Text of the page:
Five signs you could be CultureConnector’s next cultural expert

Jul 31, 2016  · by

Success factors of cultural correspondents

Topics: Argonaut, Intercultural careers, Virtual teamworking

From 2014 to 2016 I coordinated Argonaut’s Cultural Correspondent community. Correspondents are the people who bring the culture-specific expertise to CultureConnector. And they are a pretty impressive group of people.

The Cultural Correspondents are using their deep cultural knowledge, their writing skills and creativity to share their knowledge and demonstrate their professional standing in the industry. That makes it a win for CultureConnector’s users who get great content and a win for its expert contributors who get additional visibility. But the role is demanding and to gain a place among the Cultural Correspondents, you need a few factors.

Here’s what I learnt about making it as a Cultural Correspondent for CultureConnector.

Success factors of cultural correspondents
Success factors of cultural correspondents

Five signs you could be CultureConnector’s next cultural expert

  1. Knowledge of an insider, insights of an outsider. Successful Cultural Correspondents know the history and the latest trends in the culture and much of the detail and variety within it. But to truly identify the relevant issues, they also think like an insider trying to build bridges into the culture.
  2. Packaging knowledge into short, powerful texts. Our Cultural Correspondents are great writers. They find the essentials and boil them down into sharp, engaging texts.
  3. Fearlessness with challenging tasks. Even with deep cultural knowledge, some writing tasks are not easy. It can demand deep thought and imagination, and sometimes research too. But the key thing each time is to just get started. Writing is iterative: it gets better with every version.
  4. Community spirit. Writing can be a lonely task, but usually it gets social too. You need to be in dialogue with your editor and to connect with other correspondents who may have worked on the same task as you. We’re all seeking the same goal, so we’re in a collective enterprise.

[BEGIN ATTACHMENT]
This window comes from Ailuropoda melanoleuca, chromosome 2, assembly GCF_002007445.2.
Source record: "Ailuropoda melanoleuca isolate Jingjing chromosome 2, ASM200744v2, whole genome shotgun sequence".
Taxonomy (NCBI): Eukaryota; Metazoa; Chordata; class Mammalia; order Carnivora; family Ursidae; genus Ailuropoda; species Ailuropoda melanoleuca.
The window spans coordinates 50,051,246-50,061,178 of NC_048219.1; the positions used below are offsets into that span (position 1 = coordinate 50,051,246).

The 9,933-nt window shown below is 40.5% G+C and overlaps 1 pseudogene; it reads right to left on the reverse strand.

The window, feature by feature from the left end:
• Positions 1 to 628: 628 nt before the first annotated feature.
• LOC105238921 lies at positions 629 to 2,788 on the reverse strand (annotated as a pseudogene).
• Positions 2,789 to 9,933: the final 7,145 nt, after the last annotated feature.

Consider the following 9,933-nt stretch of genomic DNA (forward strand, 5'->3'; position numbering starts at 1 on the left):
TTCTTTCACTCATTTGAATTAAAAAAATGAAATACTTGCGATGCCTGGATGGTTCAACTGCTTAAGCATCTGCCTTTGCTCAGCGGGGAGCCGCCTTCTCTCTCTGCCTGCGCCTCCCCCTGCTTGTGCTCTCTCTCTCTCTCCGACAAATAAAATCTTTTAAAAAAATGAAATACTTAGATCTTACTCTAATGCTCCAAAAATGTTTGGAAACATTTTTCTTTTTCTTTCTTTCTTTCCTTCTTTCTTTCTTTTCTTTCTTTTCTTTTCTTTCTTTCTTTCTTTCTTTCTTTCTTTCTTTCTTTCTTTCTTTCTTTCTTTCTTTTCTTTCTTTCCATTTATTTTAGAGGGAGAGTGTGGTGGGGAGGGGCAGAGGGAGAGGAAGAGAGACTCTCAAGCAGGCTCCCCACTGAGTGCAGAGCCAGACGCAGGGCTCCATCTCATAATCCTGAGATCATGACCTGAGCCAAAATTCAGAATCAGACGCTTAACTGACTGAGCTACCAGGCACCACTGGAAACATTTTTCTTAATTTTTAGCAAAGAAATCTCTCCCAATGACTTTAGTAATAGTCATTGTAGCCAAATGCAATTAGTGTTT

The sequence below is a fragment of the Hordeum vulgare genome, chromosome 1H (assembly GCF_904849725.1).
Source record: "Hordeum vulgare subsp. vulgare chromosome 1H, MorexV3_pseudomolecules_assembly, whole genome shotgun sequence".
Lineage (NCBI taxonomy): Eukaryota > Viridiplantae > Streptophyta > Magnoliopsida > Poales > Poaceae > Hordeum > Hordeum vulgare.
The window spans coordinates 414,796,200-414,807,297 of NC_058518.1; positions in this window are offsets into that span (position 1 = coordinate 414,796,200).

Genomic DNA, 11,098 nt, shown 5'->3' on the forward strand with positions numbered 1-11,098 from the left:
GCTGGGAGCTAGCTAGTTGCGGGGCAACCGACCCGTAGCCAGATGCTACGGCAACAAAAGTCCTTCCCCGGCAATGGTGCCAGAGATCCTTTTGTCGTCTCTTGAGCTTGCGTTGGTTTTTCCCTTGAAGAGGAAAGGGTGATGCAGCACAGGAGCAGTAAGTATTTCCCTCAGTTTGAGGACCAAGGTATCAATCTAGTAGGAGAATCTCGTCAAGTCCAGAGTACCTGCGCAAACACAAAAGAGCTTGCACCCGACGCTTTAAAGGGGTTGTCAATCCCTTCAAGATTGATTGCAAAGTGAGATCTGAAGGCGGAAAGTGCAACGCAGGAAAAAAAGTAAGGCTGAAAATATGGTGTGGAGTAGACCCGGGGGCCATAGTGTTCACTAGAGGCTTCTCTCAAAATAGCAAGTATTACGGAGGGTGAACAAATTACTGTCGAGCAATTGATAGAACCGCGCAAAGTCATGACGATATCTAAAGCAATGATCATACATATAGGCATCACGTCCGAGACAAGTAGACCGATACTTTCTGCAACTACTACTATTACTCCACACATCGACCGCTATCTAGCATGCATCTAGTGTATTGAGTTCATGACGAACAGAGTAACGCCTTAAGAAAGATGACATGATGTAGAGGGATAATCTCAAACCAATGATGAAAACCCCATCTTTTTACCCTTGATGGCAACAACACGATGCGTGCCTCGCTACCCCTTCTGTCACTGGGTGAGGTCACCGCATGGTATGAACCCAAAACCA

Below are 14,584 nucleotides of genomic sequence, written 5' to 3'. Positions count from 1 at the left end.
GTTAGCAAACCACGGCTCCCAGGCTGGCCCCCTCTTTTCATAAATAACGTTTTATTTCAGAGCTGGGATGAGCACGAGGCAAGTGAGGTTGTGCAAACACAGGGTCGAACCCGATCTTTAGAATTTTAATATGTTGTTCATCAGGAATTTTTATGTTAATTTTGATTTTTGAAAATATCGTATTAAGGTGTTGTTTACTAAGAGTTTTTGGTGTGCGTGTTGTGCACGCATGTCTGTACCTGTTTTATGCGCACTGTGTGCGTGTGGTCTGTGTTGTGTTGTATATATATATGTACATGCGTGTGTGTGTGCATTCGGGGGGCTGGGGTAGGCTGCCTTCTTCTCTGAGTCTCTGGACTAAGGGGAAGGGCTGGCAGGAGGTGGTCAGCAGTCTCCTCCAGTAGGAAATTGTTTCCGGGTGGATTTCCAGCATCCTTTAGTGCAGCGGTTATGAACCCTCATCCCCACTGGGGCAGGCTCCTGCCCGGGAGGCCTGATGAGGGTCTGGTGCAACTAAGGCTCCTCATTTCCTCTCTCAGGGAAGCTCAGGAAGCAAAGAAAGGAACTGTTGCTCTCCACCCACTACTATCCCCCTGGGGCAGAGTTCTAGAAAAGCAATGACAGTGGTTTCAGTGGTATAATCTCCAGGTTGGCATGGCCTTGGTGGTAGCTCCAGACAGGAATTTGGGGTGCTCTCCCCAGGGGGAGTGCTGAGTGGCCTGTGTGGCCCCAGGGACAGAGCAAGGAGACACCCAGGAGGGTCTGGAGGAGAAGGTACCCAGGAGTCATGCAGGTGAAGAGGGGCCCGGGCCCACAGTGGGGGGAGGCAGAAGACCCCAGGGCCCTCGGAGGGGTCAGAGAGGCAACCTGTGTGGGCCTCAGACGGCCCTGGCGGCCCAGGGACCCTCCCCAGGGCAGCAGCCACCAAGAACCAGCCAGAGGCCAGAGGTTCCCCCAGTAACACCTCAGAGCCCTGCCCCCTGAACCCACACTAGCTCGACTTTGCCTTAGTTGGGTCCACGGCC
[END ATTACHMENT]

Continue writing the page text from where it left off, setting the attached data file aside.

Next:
5. Understanding the learner. All writers need to write for the reader. That’s especially true when the reader is a busy working person with little time for study but a big need for understanding and context. Experience of working life and training situations enables our most successful correspondents to produce content which really serves the needs of learners.

The rewarding role of a CCCC Cultural Correspondent Community Coordinator

The CCCC title needs shortening, but my experience of the role was not heavy at all. It was my task to help the Cultural Correspondents to get their assignments done. We Skyped and met in informal group sessions which I called virtual coffee tables. We clarified the writing goals and through initial edits condensed the most valuable insights into tight packages of text. I was supporter, assistant, coach, cheerleader, facilitator while at the same time admiring how professional they are.

Our virtual coffee table meetups created a real connection and the feeling of community around the CCs. However, even though we connected using multiple media the fact is that community is not built overnight.

For me the most rewarding aspect of the role is interaction with the correspondents who are located all over the world. Sharing ideas and visions or just simply going through their views about an assignment I felt I always learned something. It is an amazing feeling when you are part of lively network that is truly global.

Get in touch

Get in touch with the Argonaut team if you want to turn your cultural knowledge and writing skills into a business advantage. This could be an important step on your journey to developing and demonstrating the 7 most-requested talents of an interculturalist.

I could see that our Cultural Correspondents welcomed the fact that their knowledge has great value and will stay in demand in the Cultural Correspondent community.


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